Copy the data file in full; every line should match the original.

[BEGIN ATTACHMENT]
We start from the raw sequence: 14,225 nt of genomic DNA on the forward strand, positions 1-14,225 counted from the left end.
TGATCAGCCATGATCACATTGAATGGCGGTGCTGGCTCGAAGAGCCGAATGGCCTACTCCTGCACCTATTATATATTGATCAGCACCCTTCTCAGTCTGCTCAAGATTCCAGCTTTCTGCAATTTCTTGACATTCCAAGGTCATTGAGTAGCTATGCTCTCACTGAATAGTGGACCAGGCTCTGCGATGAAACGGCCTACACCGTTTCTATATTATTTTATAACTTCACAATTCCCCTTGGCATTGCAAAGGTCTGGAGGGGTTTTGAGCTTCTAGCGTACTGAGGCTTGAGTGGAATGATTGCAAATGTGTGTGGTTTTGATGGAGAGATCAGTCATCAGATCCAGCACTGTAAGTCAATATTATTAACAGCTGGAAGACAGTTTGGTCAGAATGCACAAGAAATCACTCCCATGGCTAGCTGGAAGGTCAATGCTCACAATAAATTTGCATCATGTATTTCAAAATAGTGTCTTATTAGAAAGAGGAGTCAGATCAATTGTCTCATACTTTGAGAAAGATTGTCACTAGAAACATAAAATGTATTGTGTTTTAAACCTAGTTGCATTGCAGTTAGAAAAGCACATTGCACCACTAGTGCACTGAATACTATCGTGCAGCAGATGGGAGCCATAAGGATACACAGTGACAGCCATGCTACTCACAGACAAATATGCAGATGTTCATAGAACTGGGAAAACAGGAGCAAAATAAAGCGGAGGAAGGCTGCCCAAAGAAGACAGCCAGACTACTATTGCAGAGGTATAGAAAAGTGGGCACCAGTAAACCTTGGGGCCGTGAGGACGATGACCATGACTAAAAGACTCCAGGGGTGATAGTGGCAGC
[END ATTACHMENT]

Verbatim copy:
We start from the raw sequence: 14,225 nt of genomic DNA on the forward strand, positions 1-14,225 counted from the left end.
TGATCAGCCATGATCACATTGAATGGCGGTGCTGGCTCGAAGAGCCGAATGGCCTACTCCTGCACCTATTATATATTGATCAGCACCCTTCTCAGTCTGCTCAAGATTCCAGCTTTCTGCAATTTCTTGACATTCCAAGGTCATTGAGTAGCTATGCTCTCACTGAATAGTGGACCAGGCTCTGCGATGAAACGGCCTACACCGTTTCTATATTATTTTATAACTTCACAATTCCCCTTGGCATTGCAAAGGTCTGGAGGGGTTTTGAGCTTCTAGCGTACTGAGGCTTGAGTGGAATGATTGCAAATGTGTGTGGTTTTGATGGAGAGATCAGTCATCAGATCCAGCACTGTAAGTCAATATTATTAACAGCTGGAAGACAGTTTGGTCAGAATGCACAAGAAATCACTCCCATGGCTAGCTGGAAGGTCAATGCTCACAATAAATTTGCATCATGTATTTCAAAATAGTGTCTTATTAGAAAGAGGAGTCAGATCAATTGTCTCATACTTTGAGAAAGATTGTCACTAGAAACATAAAATGTATTGTGTTTTAAACCTAGTTGCATTGCAGTTAGAAAAGCACATTGCACCACTAGTGCACTGAATACTATCGTGCAGCAGATGGGAGCCATAAGGATACACAGTGACAGCCATGCTACTCACAGACAAATATGCAGATGTTCATAGAACTGGGAAAACAGGAGCAAAATAAAGCGGAGGAAGGCTGCCCAAAGAAGACAGCCAGACTACTATTGCAGAGGTATAGAAAAGTGGGCACCAGTAAACCTTGGGGCCGTGAGGACGATGACCATGACTAAAAGACTCCAGGGGTGATAGTGGCAGC